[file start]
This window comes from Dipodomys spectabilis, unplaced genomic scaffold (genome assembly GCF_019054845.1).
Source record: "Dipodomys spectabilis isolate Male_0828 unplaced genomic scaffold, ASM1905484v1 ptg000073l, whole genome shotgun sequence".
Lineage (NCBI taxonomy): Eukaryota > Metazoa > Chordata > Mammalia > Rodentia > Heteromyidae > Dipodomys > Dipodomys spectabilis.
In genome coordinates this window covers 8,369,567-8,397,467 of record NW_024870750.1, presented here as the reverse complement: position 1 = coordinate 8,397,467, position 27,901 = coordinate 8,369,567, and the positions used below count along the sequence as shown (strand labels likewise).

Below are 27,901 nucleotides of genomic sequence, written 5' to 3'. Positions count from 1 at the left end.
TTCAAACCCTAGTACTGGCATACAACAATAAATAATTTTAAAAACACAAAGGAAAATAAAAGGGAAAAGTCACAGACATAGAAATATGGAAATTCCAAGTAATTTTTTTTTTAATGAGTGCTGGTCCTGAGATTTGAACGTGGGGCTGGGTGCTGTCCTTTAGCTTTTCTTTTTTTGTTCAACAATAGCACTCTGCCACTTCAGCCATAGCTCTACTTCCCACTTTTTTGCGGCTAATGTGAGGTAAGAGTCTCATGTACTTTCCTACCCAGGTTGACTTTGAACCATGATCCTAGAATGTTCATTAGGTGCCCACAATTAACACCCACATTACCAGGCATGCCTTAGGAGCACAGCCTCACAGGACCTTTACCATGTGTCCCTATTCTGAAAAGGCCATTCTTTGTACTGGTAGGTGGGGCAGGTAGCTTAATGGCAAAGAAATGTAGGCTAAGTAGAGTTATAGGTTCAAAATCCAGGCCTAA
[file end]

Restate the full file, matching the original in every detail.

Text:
This window comes from Dipodomys spectabilis, unplaced genomic scaffold (genome assembly GCF_019054845.1).
Source record: "Dipodomys spectabilis isolate Male_0828 unplaced genomic scaffold, ASM1905484v1 ptg000073l, whole genome shotgun sequence".
Lineage (NCBI taxonomy): Eukaryota > Metazoa > Chordata > Mammalia > Rodentia > Heteromyidae > Dipodomys > Dipodomys spectabilis.
In genome coordinates this window covers 8,369,567-8,397,467 of record NW_024870750.1, presented here as the reverse complement: position 1 = coordinate 8,397,467, position 27,901 = coordinate 8,369,567, and the positions used below count along the sequence as shown (strand labels likewise).

Below are 27,901 nucleotides of genomic sequence, written 5' to 3'. Positions count from 1 at the left end.
TTCAAACCCTAGTACTGGCATACAACAATAAATAATTTTAAAAACACAAAGGAAAATAAAAGGGAAAAGTCACAGACATAGAAATATGGAAATTCCAAGTAATTTTTTTTTTAATGAGTGCTGGTCCTGAGATTTGAACGTGGGGCTGGGTGCTGTCCTTTAGCTTTTCTTTTTTTGTTCAACAATAGCACTCTGCCACTTCAGCCATAGCTCTACTTCCCACTTTTTTGCGGCTAATGTGAGGTAAGAGTCTCATGTACTTTCCTACCCAGGTTGACTTTGAACCATGATCCTAGAATGTTCATTAGGTGCCCACAATTAACACCCACATTACCAGGCATGCCTTAGGAGCACAGCCTCACAGGACCTTTACCATGTGTCCCTATTCTGAAAAGGCCATTCTTTGTACTGGTAGGTGGGGCAGGTAGCTTAATGGCAAAGAAATGTAGGCTAAGTAGAGTTATAGGTTCAAAATCCAGGCCTAA